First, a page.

The Young Trailers by Joseph A. Altsheler
Chapter XIX. An Errand and a Friend
Two stalwart lads were marching steadily, through the deep woods, some months later.
They were boys in years, but in size, strength, alertness and knowledge of the forest far beyond their age. One, in particular, would have drawn the immediate and admiring glance of every keen-eyed frontiersman, so powerful was he, and yet so light and quick of movement. His wary glance seemed to read every secret of tree, bush and grass, and his head, crowned by a great mass of thick, yellow hair, rose several inches above that of his comrade, who would have been called by most people a tall boy.
The two youths were dressed almost alike. Each wore a cap of raccoon fur, with the short tail hanging from the back of it as a decoration. Their bodies were clad in hunting shirts, made of the skin of the deer, softly and beautifully tanned and dyed green. The fine fringe of the shirt hung almost to the knees, and below it were leggings also of deerskin, beaded at the seams. The feet were inclosed in deerskin moccasins, fitting tightly, but very soft and light. A rifle, a tomahawk, and a useful knife at the belt completed the equipment.
They were walking, but each boy led a stout horse, and on the back of this horse was a great brown sack that hung down, puffy, on either side. The sacks were filled with gunpowder made from cave-dust and the two boys, Henry Ware and Paul Cotter, were carrying it to a distant village that had exhausted its supply, but which, hearing of the strange new way in which Wareville obtained it, had sent begging for a loan of this commodity, more precious to the pioneer than gold and jewels. The response was quick and spontaneous, and Henry and Paul had been chosen to take the powder, an errand in which both rejoiced. Already they had been two days in the great wilderness, now painted in gorgeous colors by the hand of autumn, and they had not seen a sign of a human being, white or red.
They walked steadily on, and the trained horses followed, each just behind his master, although there was no hand upon the bridle. They stopped presently at the low rounded crest of a hill, where the forest opened out a little, and, as if with the same impulse, each looked off toward the vast horizon with a glowing eye. The mighty forest, vivid with its gleaming reds and yellows and browns, rolled away for miles, and then died to the eye where the silky blue arch of the sky came down to meet it. Now and then there was a flash of silver, where a brook ran between the hills, and the wind brought an air, crisp, fresh and full of life.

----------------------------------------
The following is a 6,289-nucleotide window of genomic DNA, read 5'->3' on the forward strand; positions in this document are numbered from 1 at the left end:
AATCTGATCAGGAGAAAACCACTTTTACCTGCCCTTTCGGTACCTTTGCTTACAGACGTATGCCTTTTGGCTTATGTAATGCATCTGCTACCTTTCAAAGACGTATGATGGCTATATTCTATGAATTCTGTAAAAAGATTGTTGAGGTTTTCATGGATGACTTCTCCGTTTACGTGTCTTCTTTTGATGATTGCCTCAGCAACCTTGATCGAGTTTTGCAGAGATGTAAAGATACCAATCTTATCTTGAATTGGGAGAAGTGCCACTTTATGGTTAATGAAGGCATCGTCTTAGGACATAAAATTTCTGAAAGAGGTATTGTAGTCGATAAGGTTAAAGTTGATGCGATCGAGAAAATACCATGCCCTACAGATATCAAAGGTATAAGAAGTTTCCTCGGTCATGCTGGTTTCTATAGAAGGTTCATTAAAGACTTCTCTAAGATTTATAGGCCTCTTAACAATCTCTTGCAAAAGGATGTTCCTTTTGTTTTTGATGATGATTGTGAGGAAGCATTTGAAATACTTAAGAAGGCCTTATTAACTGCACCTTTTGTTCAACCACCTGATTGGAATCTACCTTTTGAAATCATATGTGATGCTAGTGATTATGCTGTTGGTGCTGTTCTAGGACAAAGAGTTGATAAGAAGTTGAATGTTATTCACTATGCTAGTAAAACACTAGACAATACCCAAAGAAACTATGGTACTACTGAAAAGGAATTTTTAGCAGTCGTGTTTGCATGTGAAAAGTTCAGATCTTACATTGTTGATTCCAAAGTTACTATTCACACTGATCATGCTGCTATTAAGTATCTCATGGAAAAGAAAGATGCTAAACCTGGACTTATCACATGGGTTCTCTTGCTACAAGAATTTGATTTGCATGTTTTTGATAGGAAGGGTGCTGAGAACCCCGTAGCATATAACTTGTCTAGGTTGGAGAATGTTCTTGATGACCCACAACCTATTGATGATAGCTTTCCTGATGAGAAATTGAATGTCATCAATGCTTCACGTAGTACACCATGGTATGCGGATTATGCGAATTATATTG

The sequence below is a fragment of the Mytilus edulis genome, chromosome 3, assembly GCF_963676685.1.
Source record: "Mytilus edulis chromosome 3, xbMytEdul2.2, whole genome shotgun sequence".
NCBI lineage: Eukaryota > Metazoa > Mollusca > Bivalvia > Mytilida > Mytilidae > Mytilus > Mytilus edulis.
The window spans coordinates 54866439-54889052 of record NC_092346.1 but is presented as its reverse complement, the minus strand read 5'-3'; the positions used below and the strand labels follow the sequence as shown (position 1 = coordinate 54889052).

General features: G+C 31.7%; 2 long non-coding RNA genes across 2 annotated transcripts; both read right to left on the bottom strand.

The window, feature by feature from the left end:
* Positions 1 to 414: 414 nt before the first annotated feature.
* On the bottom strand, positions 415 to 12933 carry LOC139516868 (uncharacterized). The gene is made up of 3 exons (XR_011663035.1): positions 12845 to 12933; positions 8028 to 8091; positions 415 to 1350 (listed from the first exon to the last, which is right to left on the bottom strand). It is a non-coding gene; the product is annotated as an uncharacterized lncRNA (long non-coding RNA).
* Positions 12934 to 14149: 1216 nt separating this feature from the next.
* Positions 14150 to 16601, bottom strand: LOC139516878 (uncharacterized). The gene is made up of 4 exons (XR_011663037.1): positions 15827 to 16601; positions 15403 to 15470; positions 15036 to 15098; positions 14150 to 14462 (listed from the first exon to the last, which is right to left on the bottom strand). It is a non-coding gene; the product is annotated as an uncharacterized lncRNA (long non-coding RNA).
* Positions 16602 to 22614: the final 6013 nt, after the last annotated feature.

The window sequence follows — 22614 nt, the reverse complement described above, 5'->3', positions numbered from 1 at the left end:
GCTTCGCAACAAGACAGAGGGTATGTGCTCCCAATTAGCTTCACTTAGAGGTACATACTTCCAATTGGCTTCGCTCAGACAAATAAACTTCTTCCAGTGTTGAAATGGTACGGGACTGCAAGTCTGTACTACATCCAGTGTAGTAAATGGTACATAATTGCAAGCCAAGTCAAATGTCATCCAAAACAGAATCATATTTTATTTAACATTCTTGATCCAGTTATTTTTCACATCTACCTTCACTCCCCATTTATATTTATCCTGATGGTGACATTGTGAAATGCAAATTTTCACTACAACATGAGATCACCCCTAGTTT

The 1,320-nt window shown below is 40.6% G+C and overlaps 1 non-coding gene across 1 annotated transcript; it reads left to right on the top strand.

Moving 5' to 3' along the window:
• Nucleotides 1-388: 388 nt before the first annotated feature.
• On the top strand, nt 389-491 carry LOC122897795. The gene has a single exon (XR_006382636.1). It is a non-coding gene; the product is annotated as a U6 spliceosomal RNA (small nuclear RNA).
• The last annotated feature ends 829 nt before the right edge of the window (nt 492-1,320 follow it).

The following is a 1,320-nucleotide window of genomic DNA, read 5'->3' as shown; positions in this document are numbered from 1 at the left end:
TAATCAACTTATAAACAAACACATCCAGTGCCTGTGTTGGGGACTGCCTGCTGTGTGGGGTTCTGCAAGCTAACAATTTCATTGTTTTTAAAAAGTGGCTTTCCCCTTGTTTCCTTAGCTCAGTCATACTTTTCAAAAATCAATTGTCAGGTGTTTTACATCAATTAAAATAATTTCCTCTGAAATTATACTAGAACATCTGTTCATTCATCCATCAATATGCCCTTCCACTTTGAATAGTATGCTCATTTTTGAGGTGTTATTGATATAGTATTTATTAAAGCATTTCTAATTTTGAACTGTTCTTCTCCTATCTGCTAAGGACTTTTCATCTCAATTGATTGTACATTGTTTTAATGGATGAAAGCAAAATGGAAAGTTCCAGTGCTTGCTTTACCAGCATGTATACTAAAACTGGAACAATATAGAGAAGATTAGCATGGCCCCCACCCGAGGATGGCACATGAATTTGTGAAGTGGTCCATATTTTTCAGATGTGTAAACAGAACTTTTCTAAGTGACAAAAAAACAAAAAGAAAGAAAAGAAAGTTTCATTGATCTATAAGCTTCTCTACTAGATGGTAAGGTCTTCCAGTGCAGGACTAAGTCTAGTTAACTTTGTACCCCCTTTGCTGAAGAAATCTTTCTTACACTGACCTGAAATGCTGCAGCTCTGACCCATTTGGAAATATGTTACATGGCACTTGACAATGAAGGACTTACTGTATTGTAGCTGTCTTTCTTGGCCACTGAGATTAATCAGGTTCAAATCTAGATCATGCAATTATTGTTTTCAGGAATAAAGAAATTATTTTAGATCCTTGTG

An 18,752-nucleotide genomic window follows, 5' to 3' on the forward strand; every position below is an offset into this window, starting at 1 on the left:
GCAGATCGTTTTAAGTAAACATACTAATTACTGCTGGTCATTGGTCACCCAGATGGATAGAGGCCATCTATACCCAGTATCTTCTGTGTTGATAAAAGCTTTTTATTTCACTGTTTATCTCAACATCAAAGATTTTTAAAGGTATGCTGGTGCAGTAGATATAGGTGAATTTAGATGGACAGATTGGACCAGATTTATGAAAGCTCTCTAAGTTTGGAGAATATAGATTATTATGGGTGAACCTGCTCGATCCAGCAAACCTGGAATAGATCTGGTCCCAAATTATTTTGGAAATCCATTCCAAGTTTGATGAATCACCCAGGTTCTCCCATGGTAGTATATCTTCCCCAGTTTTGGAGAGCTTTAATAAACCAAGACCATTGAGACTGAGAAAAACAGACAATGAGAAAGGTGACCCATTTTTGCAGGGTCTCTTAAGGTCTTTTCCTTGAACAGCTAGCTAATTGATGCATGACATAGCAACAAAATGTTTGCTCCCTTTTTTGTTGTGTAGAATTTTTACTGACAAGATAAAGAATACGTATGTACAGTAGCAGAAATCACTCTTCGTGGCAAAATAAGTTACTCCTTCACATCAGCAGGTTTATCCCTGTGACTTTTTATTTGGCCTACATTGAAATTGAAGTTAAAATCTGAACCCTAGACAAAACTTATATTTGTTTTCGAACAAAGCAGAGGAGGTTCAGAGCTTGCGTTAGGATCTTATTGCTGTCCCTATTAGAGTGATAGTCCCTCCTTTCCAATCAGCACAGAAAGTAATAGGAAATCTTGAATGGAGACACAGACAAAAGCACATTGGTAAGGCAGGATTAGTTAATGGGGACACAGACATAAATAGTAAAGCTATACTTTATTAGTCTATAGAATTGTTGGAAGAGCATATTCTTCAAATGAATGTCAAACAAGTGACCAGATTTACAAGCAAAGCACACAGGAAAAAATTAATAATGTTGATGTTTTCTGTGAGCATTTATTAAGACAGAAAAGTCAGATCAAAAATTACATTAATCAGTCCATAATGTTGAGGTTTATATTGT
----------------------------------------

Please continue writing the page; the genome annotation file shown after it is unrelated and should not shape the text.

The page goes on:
It was beautiful, this great wilderness of Kaintuckee, and each boy saw it according to his nature. Henry, the soul of action, the boy of the keen senses and the mighty physical nature, loved it for its own sake and for what it was in the present. He fitted into it and was a part of it. The towns and the old civilization in the east never called to him. He had found the place that nature intended for him. He was here the wilderness rover, hunter and scout, the border champion and defender, the primitive founder of a state, without whom, and his like, our Union could never have been built up. Henry gloried in the wilderness and loved its life which was so easy to him. Paul, the boy of thought, was always looking into the future, and already he foresaw what would come to pass in a later generation.